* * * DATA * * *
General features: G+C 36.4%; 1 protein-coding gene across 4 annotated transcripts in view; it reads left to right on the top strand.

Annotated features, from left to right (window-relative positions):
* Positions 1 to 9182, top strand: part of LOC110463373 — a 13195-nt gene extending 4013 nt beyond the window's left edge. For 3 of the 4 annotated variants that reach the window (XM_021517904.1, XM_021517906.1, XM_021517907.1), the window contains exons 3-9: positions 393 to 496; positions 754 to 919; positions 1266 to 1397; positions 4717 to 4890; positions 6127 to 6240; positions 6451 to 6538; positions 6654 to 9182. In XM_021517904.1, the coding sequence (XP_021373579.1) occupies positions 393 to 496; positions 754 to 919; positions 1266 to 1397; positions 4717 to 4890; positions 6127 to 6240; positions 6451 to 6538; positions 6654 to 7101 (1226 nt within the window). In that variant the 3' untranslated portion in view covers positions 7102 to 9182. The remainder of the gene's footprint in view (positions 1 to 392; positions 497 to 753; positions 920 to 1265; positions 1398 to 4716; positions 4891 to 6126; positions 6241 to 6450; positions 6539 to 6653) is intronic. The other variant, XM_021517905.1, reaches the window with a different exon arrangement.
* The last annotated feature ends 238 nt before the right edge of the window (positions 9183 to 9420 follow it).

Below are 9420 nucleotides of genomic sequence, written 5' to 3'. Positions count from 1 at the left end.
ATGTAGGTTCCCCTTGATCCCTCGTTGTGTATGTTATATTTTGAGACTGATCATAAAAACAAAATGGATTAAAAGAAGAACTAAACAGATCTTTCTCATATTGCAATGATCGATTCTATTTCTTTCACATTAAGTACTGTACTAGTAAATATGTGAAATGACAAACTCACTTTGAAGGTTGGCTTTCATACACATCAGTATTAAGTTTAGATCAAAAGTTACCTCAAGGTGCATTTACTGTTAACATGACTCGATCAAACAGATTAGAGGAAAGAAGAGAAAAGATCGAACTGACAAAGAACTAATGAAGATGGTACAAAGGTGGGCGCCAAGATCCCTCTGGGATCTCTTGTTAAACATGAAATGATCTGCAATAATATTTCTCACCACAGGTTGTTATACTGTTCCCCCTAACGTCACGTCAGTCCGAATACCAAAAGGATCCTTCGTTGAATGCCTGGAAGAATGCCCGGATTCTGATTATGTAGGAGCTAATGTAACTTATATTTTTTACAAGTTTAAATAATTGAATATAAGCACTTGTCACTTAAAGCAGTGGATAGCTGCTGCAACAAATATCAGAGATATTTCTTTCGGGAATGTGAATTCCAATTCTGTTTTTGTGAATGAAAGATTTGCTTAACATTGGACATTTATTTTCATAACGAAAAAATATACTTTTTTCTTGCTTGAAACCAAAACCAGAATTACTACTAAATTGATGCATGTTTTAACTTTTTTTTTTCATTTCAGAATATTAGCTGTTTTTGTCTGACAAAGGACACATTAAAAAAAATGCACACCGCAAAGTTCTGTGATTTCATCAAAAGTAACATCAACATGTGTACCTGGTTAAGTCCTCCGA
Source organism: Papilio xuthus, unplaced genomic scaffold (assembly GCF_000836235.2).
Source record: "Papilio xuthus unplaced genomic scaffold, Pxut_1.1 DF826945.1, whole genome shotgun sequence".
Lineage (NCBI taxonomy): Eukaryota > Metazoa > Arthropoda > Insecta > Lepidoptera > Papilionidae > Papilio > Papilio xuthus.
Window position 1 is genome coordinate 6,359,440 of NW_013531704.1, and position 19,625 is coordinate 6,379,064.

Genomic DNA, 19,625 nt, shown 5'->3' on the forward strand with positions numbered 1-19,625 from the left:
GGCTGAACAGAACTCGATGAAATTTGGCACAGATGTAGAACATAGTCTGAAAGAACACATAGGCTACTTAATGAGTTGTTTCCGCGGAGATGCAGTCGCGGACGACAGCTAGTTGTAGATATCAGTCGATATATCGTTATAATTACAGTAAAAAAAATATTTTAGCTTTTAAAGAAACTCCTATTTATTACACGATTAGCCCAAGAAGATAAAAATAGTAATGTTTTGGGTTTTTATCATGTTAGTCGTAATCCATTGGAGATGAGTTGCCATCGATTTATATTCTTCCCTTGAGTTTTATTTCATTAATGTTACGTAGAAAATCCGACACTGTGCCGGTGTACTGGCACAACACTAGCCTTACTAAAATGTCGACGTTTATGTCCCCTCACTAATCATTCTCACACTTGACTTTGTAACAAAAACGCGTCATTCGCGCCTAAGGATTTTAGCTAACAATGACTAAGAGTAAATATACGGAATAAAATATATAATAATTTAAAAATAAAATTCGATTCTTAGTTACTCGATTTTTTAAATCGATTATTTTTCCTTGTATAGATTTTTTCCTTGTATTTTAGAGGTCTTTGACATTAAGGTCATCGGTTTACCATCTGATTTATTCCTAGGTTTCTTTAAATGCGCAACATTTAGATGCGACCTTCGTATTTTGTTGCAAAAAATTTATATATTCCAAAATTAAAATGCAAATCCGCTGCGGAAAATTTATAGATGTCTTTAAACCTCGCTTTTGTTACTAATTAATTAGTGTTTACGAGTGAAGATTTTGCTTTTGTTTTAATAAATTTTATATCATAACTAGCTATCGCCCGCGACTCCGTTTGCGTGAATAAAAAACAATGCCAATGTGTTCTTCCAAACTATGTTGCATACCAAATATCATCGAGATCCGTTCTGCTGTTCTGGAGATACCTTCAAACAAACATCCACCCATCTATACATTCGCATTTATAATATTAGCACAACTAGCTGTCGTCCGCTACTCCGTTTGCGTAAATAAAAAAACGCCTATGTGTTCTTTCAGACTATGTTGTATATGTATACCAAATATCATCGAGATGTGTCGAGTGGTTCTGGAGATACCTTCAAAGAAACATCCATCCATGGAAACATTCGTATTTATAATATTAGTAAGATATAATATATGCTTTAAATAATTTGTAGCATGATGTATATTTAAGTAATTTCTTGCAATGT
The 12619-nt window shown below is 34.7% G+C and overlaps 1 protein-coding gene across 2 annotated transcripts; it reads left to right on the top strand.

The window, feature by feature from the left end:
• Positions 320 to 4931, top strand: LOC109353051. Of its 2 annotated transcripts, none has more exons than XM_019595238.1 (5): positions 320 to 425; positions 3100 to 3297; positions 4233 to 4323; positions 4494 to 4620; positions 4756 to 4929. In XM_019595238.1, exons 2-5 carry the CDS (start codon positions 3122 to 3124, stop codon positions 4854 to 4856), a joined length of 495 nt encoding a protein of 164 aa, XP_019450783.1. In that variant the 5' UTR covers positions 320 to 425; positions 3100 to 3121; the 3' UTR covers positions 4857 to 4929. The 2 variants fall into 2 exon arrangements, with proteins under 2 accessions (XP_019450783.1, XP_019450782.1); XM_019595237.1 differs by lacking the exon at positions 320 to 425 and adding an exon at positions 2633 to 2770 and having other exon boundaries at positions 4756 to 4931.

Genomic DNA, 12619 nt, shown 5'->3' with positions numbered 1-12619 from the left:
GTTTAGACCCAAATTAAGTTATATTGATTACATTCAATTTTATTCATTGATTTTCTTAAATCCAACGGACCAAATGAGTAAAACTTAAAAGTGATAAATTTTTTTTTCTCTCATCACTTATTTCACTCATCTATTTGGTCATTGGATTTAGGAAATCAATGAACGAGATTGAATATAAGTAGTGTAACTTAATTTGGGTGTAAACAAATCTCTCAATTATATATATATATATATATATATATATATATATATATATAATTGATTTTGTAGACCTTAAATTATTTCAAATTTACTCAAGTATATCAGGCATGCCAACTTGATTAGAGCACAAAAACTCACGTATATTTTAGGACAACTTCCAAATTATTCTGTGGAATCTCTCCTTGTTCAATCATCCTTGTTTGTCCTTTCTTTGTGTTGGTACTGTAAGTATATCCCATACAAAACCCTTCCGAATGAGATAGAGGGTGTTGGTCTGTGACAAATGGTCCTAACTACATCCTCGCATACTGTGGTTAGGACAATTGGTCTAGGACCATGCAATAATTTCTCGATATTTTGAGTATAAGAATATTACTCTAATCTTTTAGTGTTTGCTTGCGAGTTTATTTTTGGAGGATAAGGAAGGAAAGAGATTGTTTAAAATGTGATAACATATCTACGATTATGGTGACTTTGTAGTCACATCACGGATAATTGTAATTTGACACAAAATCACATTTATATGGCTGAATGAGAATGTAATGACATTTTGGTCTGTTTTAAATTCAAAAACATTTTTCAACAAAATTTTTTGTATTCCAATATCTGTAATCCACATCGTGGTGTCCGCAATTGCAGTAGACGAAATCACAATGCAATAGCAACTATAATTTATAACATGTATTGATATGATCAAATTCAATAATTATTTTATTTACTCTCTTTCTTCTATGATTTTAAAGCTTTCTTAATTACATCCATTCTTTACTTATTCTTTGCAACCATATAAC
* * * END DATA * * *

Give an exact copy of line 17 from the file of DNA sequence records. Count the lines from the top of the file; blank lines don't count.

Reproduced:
GTTTAGACCCAAATTAAGTTATATTGATTACATTCAATTTTATTCATTGATTTTCTTAAATCCAACGGACCAAATGAGTAAAACTTAAAAGTGATAAATTTTTTTTTCTCTCATCACTTATTTCACTCATCTATTTGGTCATTGGATTTAGGAAATCAATGAACGAGATTGAATATAAGTAGTGTAACTTAATTTGGGTGTAAACAAATCTCTCAATTATATATATATATATATATATATATATATATATATATATAATTGATTTTGTAGACCTTAAATTATTTCAAATTTACTCAAGTATATCAGGCATGCCAACTTGATTAGAGCACAAAAACTCACGTATATTTTAGGACAACTTCCAAATTATTCTGTGGAATCTCTCCTTGTTCAATCATCCTTGTTTGTCCTTTCTTTGTGTTGGTACTGTAAGTATATCCCATACAAAACCCTTCCGAATGAGATAGAGGGTGTTGGTCTGTGACAAATGGTCCTAACTACATCCTCGCATACTGTGGTTAGGACAATTGGTCTAGGACCATGCAATAATTTCTCGATATTTTGAGTATAAGAATATTACTCTAATCTTTTAGTGTTTGCTTGCGAGTTTATTTTTGGAGGATAAGGAAGGAAAGAGATTGTTTAAAATGTGATAACATATCTACGATTATGGTGACTTTGTAGTCACATCACGGATAATTGTAATTTGACACAAAATCACATTTATATGGCTGAATGAGAATGTAATGACATTTTGGTCTGTTTTAAATTCAAAAACATTTTTCAACAAAATTTTTTGTATTCCAATATCTGTAATCCACATCGTGGTGTCCGCAATTGCAGTAGACGAAATCACAATGCAATAGCAACTATAATTTATAACATGTATTGATATGATCAAATTCAATAATTATTTTATTTACTCTCTTTCTTCTATGATTTTAAAGCTTTCTTAATTACATCCATTCTTTACTTATTCTTTGCAACCATATAAC